18. A system embodied on a computer-readable storage medium for automatically generating a preference profile, comprising:
means for aggregating existing configurations employed by a community of disparate users for a computer or a computer application, each existing configuration corresponding to a disparate user in the community and including a user definition of a cost of interruption associated with each of a set of activities defined in a communications application;
means for filtering the existing configurations to process previous system settings preferences of the community of disparate users to predict likely or possible settings or profiles for new users, the means for filtering identifies software settings or preferences about context-sensitive computing that are applicable to an application employed by a new user;
means for selecting one of the potential subset of configuration settings based on calculated similarities between the cost of interruption definitions in the existing configurations and a new user's cost of interruption definitions to determine a potential subset of configuration settings for use by the new user;
means for configuring the new user's computer or computer application using the selected configuration setting;
means for updating the new user's configuration with the selected configuration setting; and
means for refiltering the existing configurations based on the updated configuration.
Description
RELATED APPLICATION

This application claims priority to U.S. Provisional Patent Application Ser. No. 60/528,597 filed on, Dec. 11, 2003 and entitled STATISTICAL MODELS AND METHODS TO SUPPORT THE PERSONALIZATION OF APPLICATIONS AND SERVICES VIA CONSIDERATION OF PREFERENCE ENCODINGS OF A COMMUNITY OF USERS, the entire contents of which are herein incorporated by reference.

TECHNICAL FIELD

The present invention relates generally to software and/or systems management and more particularly to systems and methods that analyze preference settings from a community of users to build potential settings profiles to assist new users when configuring complex computing and communications systems.

BACKGROUND OF THE INVENTION

Modern computing systems support a large number of applications serving a large number of diverse users. Even though hardware processing and memory has continued to increase in performance, software continues to outpace these advances in the number of new features that are developed to support new and existing applications. Using the cell phone as an example, many features are available for setting desired operations of the device including the type and loudness of a ring, phone directories, menu commands, inbox settings, display settings, security settings, and so forth. In addition to phone capabilities, other hardware features and associated software are beginning to appear on cell phones such as digital cameras and web services. In more complicated systems such as operating systems, software development systems, or advanced communications architectures, the number of settings to tune a particular environment to a particular user's taste or comfort level can be daunting.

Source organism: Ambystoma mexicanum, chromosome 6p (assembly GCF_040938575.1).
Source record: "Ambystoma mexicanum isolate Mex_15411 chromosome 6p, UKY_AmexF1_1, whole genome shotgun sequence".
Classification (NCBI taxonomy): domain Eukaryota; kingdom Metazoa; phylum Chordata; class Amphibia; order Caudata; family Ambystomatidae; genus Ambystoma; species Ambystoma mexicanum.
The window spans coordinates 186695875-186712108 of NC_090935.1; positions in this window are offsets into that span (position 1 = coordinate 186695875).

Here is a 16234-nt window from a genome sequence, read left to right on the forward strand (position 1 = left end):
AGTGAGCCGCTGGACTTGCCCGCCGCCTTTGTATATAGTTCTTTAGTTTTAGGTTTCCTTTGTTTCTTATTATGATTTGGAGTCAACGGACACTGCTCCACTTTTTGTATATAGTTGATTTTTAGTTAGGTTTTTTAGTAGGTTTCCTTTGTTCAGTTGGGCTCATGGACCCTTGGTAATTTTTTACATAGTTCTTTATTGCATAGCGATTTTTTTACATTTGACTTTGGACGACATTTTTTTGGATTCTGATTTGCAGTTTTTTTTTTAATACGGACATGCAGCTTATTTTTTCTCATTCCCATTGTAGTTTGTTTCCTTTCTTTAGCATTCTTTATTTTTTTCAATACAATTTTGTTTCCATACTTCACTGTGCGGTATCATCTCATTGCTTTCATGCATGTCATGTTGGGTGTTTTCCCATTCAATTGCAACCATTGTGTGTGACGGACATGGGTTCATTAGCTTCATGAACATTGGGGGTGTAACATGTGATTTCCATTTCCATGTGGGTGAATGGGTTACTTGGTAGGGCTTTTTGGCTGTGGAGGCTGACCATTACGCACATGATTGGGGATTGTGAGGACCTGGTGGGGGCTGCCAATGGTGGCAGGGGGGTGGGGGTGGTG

In order to configure more complex systems, such as rule-based systems or statistically guided automated reasoning, according to desired preferences, users are often given the task of reading through a large digest of written material either electronic or paper and then experimenting with a system to see if the adjustments made are suitable. Such experimentation can be tedious and take more time than a user desires to invest in refining settings. As can be appreciated, this type of experimental learning process can be tedious and frustrating. In an alternative form of learning on a complex system, users are may be manually trained by another user, wherein the person supplying the training most often only conveys basic information about the system due to time constraints. Possibly worse scenarios also exist during manual training by a colleague. In these cases, the person supplying the training typically only conveys those features that are relevant to the person giving the directions. Thus, many users likely do not experience the full power and utility of a computing system and associated software.

SUMMARY OF THE INVENTION